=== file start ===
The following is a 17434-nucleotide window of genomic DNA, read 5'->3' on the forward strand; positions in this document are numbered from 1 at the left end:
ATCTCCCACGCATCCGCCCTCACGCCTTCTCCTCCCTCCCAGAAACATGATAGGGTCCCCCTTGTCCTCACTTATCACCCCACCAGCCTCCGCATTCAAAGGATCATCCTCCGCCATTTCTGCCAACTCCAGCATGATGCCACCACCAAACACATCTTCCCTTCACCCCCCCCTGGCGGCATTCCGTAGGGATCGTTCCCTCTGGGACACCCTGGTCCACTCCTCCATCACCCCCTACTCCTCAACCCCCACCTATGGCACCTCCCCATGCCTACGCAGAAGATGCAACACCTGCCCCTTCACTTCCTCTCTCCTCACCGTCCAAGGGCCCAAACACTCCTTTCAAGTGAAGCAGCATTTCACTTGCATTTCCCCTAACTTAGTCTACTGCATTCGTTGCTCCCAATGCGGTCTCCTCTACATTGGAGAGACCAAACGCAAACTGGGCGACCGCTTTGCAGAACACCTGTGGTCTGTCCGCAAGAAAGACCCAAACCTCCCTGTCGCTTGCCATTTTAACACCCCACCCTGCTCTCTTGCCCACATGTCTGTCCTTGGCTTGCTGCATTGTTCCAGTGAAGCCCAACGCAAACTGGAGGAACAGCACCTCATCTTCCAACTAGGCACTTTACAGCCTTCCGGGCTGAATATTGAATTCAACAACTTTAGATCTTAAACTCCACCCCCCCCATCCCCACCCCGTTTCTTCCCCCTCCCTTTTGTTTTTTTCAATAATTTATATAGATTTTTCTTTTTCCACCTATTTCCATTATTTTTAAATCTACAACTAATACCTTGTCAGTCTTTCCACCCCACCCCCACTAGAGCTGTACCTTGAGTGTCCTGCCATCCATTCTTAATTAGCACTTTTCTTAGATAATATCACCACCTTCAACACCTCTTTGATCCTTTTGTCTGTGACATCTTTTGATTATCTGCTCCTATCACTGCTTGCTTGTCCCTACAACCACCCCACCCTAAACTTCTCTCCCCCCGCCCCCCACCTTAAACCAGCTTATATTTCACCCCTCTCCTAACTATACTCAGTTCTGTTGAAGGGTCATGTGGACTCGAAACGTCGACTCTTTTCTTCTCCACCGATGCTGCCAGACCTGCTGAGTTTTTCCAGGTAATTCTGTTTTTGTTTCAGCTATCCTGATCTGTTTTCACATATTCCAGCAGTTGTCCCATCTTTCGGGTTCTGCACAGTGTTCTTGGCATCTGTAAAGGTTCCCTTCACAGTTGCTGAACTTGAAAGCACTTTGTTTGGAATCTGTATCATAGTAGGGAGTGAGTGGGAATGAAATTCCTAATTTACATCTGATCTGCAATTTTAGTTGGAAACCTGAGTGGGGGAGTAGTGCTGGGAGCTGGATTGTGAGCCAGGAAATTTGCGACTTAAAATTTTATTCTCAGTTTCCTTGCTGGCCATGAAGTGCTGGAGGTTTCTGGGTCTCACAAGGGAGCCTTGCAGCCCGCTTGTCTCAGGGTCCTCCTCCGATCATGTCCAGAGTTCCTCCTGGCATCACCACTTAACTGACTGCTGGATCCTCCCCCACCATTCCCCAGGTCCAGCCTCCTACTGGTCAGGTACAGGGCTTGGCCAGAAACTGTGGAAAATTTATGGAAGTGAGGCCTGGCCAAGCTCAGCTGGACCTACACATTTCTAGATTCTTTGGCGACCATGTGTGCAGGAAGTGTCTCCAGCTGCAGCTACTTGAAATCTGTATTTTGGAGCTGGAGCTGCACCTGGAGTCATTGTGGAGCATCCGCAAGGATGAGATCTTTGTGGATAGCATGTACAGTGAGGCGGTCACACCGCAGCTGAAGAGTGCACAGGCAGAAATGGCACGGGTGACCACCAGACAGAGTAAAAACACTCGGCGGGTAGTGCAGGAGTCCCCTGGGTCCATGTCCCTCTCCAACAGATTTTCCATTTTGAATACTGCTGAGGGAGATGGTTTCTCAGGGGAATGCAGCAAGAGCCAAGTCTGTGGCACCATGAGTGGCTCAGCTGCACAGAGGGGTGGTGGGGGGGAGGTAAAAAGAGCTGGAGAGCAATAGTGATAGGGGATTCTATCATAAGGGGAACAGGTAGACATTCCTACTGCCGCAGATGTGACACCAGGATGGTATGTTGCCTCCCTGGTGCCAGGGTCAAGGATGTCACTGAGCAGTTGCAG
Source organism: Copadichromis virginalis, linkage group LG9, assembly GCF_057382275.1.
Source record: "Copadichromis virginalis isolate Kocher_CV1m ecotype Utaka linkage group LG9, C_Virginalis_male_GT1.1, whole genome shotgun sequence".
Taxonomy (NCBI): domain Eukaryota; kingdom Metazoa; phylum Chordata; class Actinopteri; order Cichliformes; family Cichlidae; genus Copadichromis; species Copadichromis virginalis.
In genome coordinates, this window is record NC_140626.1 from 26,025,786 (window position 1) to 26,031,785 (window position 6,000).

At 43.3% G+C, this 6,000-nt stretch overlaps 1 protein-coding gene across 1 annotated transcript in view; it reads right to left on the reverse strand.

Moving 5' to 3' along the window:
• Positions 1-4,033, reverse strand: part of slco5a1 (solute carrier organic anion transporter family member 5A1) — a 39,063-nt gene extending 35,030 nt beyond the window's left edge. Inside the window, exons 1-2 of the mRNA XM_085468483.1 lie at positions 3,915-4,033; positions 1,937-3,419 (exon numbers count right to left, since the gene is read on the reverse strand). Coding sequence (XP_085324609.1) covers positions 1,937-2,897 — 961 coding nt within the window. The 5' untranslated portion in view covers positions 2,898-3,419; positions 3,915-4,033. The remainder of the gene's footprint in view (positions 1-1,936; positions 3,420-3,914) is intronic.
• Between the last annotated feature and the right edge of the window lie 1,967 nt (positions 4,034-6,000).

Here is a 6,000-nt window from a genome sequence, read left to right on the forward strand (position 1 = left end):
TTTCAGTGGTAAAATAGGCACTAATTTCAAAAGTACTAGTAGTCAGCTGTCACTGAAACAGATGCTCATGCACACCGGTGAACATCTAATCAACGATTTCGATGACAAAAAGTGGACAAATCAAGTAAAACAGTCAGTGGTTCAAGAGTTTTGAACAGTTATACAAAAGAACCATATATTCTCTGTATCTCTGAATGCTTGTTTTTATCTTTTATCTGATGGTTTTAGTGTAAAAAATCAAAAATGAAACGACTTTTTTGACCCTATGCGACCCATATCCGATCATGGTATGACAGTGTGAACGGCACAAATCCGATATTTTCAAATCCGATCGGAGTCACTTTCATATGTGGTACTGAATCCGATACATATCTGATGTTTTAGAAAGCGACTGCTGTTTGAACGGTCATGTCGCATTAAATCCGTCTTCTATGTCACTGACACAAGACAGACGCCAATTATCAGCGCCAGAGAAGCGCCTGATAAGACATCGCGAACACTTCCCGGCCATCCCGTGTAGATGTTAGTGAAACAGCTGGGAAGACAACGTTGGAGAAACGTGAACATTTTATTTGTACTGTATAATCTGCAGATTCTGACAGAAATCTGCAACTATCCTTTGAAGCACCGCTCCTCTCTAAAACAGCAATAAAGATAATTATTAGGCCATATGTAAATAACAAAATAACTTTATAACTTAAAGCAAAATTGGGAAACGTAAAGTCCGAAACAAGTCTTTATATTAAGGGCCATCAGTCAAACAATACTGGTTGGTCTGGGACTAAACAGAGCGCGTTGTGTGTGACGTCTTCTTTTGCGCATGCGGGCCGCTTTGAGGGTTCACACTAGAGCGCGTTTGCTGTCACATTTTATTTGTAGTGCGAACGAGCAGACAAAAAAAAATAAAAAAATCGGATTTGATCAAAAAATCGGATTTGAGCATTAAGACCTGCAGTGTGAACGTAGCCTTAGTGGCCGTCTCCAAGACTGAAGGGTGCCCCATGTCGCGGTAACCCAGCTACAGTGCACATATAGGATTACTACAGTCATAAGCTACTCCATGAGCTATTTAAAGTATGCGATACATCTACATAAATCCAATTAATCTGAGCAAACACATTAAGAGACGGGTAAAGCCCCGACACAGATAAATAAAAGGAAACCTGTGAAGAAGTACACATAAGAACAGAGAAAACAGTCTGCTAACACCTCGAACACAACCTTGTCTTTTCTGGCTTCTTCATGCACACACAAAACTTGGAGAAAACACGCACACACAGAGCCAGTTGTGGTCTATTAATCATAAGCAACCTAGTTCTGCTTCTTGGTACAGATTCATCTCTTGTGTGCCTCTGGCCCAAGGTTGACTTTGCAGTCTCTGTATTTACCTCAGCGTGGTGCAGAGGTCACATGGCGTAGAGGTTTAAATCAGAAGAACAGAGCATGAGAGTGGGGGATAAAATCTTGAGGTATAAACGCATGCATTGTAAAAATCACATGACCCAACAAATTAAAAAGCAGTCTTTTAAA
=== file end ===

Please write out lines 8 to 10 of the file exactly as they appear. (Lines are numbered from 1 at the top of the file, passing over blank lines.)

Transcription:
Moving 5' to 3' along the window:
• Positions 1-4,033, reverse strand: part of slco5a1 (solute carrier organic anion transporter family member 5A1) — a 39,063-nt gene extending 35,030 nt beyond the window's left edge. Inside the window, exons 1-2 of the mRNA XM_085468483.1 lie at positions 3,915-4,033; positions 1,937-3,419 (exon numbers count right to left, since the gene is read on the reverse strand). Coding sequence (XP_085324609.1) covers positions 1,937-2,897 — 961 coding nt within the window. The 5' untranslated portion in view covers positions 2,898-3,419; positions 3,915-4,033. The remainder of the gene's footprint in view (positions 1-1,936; positions 3,420-3,914) is intronic.
• Between the last annotated feature and the right edge of the window lie 1,967 nt (positions 4,034-6,000).